Cherry County, Nebraska
|Cherry County, Nebraska|
Cherry County Courthouse in Valentine
Location in the U.S. state of Nebraska
Nebraska's location in the U.S.
|Named for||Samuel A. Cherry|
|• Total||6,009 sq mi (15,563 km2)|
|• Land||5,960 sq mi (15,436 km2)|
|• Water||49 sq mi (127 km2), 0.8%|
|• Density||1.0/sq mi (0.4/km2)|
|Time zones||Central: UTC−6/−5
Cherry County is a county in the U.S. state of Nebraska. As of the 2010 census, the population was 5,713. Its county seat is Valentine. The county was named for Lt. Samuel A. Cherry, an Army officer who was stationed at Fort Niobrara and who had been killed in South Dakota in 1881. Cherry County is in the Nebraska Sandhills.
In the Nebraska license plate system, Cherry County is represented by the prefix 66 (it had the 66th-largest number of vehicles registered in the state when the license plate system was established in 1922).
According to the U.S. Census Bureau, the county has an area of 6,009 square miles (15,560 km2), of which 5,960 square miles (15,400 km2) is land and 49 square miles (130 km2) (0.8%) is water. It is by far Nebraska's largest county in land area and larger than the state of Connecticut, or the states of Delaware and Rhode Island combined. The county is within Nebraska's Sandhills region; the dunes that give the region its name are a result of the most recent glacial period, known as the Pinedale glaciation. During the Holocene glacial retreat the sand dunes, which had been deposited in their current location by the vast continental glaciers, were exposed and grasses eventually took over.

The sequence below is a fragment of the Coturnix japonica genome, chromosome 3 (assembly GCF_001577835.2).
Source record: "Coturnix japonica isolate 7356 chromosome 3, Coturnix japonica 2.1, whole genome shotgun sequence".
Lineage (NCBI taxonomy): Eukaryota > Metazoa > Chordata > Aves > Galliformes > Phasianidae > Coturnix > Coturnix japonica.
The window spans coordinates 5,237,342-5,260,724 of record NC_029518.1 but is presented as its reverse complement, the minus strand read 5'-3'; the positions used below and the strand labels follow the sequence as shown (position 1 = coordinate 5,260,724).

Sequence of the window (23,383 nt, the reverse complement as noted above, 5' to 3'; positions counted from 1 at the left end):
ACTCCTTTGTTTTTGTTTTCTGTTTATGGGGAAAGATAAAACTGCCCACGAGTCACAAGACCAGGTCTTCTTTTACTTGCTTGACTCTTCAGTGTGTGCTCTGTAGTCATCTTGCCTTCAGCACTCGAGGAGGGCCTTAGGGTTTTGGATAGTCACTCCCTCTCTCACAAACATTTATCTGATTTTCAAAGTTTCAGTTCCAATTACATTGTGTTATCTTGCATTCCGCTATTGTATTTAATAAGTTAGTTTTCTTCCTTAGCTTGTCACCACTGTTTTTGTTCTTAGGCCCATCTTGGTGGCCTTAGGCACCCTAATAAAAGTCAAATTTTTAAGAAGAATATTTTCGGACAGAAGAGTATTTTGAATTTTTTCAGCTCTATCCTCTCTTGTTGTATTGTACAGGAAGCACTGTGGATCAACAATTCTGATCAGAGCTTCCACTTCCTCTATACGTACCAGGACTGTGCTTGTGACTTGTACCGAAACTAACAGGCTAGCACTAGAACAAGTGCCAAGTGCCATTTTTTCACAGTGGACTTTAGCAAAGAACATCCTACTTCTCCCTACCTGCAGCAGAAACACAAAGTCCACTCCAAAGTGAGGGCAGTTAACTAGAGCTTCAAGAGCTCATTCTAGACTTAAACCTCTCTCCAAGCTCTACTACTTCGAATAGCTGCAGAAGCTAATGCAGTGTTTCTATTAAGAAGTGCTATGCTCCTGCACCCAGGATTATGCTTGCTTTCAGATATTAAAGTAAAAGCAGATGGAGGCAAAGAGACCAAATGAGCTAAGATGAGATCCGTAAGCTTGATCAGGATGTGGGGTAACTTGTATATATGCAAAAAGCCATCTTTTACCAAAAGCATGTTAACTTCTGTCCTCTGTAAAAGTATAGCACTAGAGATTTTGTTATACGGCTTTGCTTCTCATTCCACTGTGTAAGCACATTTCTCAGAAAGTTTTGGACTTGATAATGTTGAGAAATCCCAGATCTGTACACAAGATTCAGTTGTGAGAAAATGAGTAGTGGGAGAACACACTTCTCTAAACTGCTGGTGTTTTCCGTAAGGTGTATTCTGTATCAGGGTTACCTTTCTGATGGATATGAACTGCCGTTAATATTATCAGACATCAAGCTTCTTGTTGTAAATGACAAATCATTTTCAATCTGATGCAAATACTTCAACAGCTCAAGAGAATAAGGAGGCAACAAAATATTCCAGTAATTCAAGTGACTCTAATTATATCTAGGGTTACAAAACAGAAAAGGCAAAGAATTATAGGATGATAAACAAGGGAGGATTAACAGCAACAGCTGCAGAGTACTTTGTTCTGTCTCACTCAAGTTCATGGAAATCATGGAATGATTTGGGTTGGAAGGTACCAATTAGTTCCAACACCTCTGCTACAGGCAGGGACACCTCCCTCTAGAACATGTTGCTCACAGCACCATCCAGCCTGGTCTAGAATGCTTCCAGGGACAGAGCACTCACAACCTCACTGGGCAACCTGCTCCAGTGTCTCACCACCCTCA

Cherry County is also the location of the Valentine National Wildlife Refuge, the Fort Niobrara National Wildlife Refuge, the Samuel R. McKelvie National Forest, and the western portion of the Niobrara National Scenic River.
Owing to its size as Nebraska's largest county by area, Cherry County borders 11 counties, more than any other county in Nebraska. Seven of them are in Nebraska and four are in South Dakota. The adjacent counties are: